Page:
Authors
Alexandros
Carmine
Melanie Abrams
Julius Addlesee
Shelley Aikens
A. Aimee
Jeanne Ainslie
Fredrica Alleyn
Rebecca Ambrose
Diane Anderson-Minshall
Laura Antoniou
Janine Ashbless
Lisette Ashton
Gavin Atlas
Danielle Austen
J. P. Beausejour
P.K. Belden
Tina Bell
Jove Belle
Mattilda Bernstein Sycamore
Ronica Black
Candace Blevins
Primula Bond
Lionel Bramble
A. J. Bray
Samantha Brook
Matt Brooks
Zetta Brown
James Buchanan
Louisa Burton
Angela Campion
Angela Caperton
Annabeth Carew
Julia Chambers
Dale Chase
M. Christian
Greta Christina
Valentina Cilescu
Rae Clark
NJ Cole
Christina Crooks
Julius Culdrose
Portia da Costa
Alan Daniels
Angraecus Daniels
Dena De Paulo
Vincent Diamond
Susan DiPlacido
Noelle Douglas-Brown
Hypnotic Dreams
Amanda Earl
Hank Edwards
Jeremy Edwards
Stephen Elliott
Madelynne Ellis
Justine Elyot
Aurelia T. Evans
Lucy Felthouse
Jesse Fox
I. G. Frederick
Simone Freier
Louis Friend
Polly Frost
William Gaius
Bob Genz
Shanna Germain
J. J. Giles
Lesley Gowan
K D Grace
K. D. Grace
Sacchi Green
Ernest Greene
Tamzin Hall
R. E. Hargrave
P. S. Haven
Trebor Healey
Vicki Hendricks
Scott Alexander Hess
Richard Higgins
Julie Hilden
E. M. Hillwood
Amber Hipple
William Holden
Senta Holland
David Holly
Michelle Houston
Debra Hyde
M. E. Hydra
Vina Jackson
Anneke Jacob
Maxim Jakubowski
Kay Jaybee
Ronan Jefferson
Amanda Jilling
SM Johnson
Raven Kaldera
J. P. Kansas
Kevin Killian
D. L. King
Catt Kingsgrave
Kate Kinsey
Geoffrey Knight
Varian Krylov
Vivienne LaFay
Teresa Lamai
Lisa Lane
Randall Lang
James Lear
Amber Lee
Nikko Lee
Tanith Lee
Annabeth Leong
James W. Lewis
Marilyn Jaye Lewis
Ashley Lister
Fiona Locke
Clare London
Scottie Lowe
Simon Lowrie
Catherine Lundoff
Michael T. Luongo
Jay Lygon
Helen E. H. Madden
Nancy Madore
Jodi Malpas
Jeff Mann
Alma Marceau
Sommer Marsden
Gwen Masters
Sean Meriwether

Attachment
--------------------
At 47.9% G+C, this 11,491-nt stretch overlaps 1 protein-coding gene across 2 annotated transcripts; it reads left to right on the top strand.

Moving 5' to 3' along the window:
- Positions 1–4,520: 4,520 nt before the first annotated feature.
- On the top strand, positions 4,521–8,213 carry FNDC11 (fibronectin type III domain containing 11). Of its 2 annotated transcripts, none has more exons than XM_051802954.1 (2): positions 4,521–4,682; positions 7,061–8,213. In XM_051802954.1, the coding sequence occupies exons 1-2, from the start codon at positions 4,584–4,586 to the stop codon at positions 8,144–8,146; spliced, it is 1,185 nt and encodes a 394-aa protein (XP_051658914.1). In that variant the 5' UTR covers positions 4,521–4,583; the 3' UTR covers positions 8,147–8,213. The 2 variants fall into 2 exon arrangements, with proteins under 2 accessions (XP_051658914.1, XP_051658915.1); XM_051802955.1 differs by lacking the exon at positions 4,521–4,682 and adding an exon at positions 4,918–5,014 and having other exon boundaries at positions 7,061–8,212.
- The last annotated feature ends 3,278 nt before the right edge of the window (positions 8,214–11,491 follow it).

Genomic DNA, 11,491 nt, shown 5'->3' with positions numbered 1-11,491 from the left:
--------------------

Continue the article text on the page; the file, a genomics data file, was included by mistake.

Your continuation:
Bridget Midway
I. J. Miller
Madeline Moore
Lucy V. Morgan
Julia Morizawa
David C. Morrow
Walter Mosley
Peggy Munson
Zoe Myonas
Alicia Night Orchid
Craig Odanovich
Cassandra Park
Michael Perkins
Christopher Pierce
Lance Porter
Jack L. Pyke
Devyn Quinn
Cameron Quitain
R. V. Raiment
Shakir Rashaan
Jean Roberta
Paige Roberts
Sam Rosenthal
D. V. Sadero
C Sanchez-Garcia
Lisabet Sarai
R Paul Sardanas
R. Paul Sardanas
Elizabeth Schechter
Erica Scott
Kemble Scott
Mele Shaw
Simon Sheppard
Tom Simple
Talia Skye
Susan St. Aubin
Charlotte Stein
C. Stetson
Chancery Stone
Donna George Storey
Darcy Sweet
Rebecca Symmons
Mitzi Szereto
Cecilia Tan
Lily Temperley
Vinnie Tesla
Claire Thompson
Alexis Trevelyan
Alison Tyler
Gloria Vanderbilt
Vanessa Vaughn
Elissa Wald
Saskia Walker
Kimberly Warner-Cohen
Brian Whitney
Carrie Williams
Peter Wolkoff
T. Martin Woody
Beth Wylde
Daddy X
Lux Zakari
Fiona Zedde
DerrièreDerrière
By: Julius Culdrose
Nexus
ISBN: 035234024X
May, 2006





Reviewed By: Steven Hart

Derrière by Julius Culdrose is a memoir expressing “the height of bottom adoration” under the Nexus imprint. If there is any question as to what sort of bottom being adored, it is most definitely the female one at endless lengths and with the widest possible variety of approaches from ogling to patting proceeding onward to spanking and enemas not to omit group buggering and fondling.

Mr. Culdrose is an unabashed roué who has willingly spent his life by his own admission as a “lazy, irresponsible pervert.” It is a description that early on he accepted as his due given his relentless passion for female fannies and his ardent pursuit of them. In many cases, the protest was feigned according to his narrative, so that the femme would not lose face as she offered up her rear for their mutual pleasures. What is more he bases his behavior on the principle that those who have inhibitions about sex should keep them to themselves.